Advice columnist

Adapted from a recent online discussion.

Hi, Carolyn: My daughter, 11, has three friends from school. One girl's parents are generous hosts. "Emma" is an only child and has a pool, fun toys, great snacks.

The problem is that Emma's parents don't let Emma be a guest. Sometimes my daughter wants to have her friends over and Emma's parents refuse. The girls would rather all go to Emma's than hang out without her. I asked Emma's mother if there was anything about our house that concerns her. She said no, that Emma isn't allowed to go anywhere else, ever.

My daughter invited her friends to a water park for her birthday. Emma, of course, isn't allowed. Emma's mom called and asked why we need to go to a water park when they have a pool. She then offered to host my daughter's party herself, saying she knows my daughter likes tacos so they can do a taco bar, and she was thinking of ice cream sundaes instead of a cake.

I didn't really know how to explain to her how out of bounds she was acting. I'm starting to get a real creepy vibe, but I don't want to ruin the girl's friendships.

— Creeped Out


(Nick Galifianakis/The Washington Post)

Creeped Out: This is seriously messed up. You're right.

Please stand up to Emma's mom in kind and unflinching terms. "This is our daughter's birthday. We are hosting it. Emma is invited." When they decline the invitation: "I'm sorry to hear that."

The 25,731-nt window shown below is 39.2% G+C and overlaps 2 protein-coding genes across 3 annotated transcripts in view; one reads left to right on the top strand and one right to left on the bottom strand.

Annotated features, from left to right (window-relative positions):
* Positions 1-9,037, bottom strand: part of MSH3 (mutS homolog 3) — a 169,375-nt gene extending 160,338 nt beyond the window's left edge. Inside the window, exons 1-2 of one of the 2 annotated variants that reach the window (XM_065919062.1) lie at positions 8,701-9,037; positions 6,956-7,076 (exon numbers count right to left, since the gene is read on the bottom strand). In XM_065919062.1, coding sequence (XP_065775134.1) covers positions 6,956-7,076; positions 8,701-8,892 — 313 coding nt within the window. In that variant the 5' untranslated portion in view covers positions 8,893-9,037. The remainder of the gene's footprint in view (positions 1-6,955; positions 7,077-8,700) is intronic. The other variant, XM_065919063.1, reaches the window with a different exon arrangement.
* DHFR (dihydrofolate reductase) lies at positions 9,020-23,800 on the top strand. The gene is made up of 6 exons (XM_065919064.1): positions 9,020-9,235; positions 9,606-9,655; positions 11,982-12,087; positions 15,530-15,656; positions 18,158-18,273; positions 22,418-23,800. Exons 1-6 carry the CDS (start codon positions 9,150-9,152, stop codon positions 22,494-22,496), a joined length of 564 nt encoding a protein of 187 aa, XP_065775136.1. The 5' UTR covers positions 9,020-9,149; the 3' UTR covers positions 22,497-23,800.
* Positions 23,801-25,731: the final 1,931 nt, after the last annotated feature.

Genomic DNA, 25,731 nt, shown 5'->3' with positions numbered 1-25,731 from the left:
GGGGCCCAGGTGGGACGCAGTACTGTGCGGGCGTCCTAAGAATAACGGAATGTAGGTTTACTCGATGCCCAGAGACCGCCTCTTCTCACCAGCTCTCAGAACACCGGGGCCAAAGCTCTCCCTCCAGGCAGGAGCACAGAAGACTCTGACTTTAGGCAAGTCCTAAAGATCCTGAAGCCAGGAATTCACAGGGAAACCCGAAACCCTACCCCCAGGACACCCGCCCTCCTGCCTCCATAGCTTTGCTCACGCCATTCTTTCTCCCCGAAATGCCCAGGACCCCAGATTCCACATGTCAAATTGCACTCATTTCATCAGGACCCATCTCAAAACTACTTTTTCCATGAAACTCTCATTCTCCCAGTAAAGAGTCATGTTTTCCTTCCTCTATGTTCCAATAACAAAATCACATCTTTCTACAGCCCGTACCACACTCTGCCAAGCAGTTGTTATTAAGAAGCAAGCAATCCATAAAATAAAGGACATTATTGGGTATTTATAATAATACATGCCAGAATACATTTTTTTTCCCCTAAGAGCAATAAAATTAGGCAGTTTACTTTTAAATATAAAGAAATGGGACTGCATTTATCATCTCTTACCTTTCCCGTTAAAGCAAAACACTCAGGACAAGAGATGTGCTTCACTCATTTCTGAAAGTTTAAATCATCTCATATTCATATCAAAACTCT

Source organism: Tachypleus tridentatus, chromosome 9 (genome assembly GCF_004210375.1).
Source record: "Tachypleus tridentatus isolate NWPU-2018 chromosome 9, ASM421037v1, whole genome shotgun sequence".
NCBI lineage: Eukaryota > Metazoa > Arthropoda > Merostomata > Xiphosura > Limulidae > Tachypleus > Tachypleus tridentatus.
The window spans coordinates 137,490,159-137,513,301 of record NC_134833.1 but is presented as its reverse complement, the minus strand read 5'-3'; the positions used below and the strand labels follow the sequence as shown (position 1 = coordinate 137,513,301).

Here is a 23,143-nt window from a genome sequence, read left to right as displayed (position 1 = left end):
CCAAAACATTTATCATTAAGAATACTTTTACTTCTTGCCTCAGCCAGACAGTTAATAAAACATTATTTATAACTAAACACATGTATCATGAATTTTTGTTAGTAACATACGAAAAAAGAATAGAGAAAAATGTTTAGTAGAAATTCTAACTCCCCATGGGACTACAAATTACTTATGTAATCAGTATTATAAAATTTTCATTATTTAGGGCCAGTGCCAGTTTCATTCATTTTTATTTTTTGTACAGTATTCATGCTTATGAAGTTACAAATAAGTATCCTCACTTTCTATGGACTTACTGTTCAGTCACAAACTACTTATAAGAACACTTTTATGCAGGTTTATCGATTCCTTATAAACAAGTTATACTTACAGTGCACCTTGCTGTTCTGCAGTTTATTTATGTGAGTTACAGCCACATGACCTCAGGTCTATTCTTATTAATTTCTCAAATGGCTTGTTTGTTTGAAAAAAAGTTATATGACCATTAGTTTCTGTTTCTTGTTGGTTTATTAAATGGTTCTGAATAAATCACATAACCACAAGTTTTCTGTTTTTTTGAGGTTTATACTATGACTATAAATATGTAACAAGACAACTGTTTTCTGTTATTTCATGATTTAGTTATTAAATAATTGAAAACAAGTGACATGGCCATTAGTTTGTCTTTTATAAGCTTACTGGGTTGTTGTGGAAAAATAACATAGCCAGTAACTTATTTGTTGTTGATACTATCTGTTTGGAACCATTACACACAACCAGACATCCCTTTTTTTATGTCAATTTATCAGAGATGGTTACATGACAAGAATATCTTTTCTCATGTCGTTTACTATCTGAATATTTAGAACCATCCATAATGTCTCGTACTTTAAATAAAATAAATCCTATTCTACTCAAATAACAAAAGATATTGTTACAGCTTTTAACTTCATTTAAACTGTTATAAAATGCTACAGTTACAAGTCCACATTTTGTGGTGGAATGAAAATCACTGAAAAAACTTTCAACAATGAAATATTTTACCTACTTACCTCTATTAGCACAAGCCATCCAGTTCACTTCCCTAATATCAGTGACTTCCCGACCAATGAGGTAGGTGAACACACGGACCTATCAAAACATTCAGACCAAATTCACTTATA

If the mom persists with why-a-water-park-instead-of-their-pool, then stick to facts. "This is our daughter's party, and we are hosting it." Don't get sucked into justifications as if there's any legitimacy to this mother's argument.

I ache for Emma, but it's time for the group of parents to stop caving. Take your turns hosting. If Emma can't make it, then you say a simple "I'm sorry to hear that; we'll miss her."

Note that I'm not advising you to take on these parents or their rules. What I've spelled out is simply your providing your own child with a typical social life. As in, not bending to the rules of the Emmasphere.

That's for the planning part of the problem.

The "creepy vibe" problem warrants further action. With Emma's parents: "I am not comfortable with my daughter always being the guest. Are you willing to share why Emma can't go anywhere? Perhaps it would sit better if I understood it." It's framed as a matter of your own feelings, and respectfully stated. They can always say it's none of your business.

It's also not their business if you decide your daughter can't go over to Emma's anymore. That's the trade-off.

With the other parents: "This one-way hosting bothers me. How are you dealing with it?"

You can have it both ways — respect boundaries and take the creepiness very seriously.

Re: Emma: The "creepy" aspect is really sticking with me. As a former teacher, I would consider having a confidential conversation with Emma's teacher or the guidance counselor. Stick to the facts, don't embellish and approach it from wanting to be sure everything is okay. It may not get you anywhere, but it may help Emma.

— Anonymous

Anonymous: I like this — more eyes on the situation, of people trained and empowered to help. Thank you.

Write to Carolyn Hax at tellme@washpost.com. Get her column delivered to your inbox each morning at wapo.st/haxpost.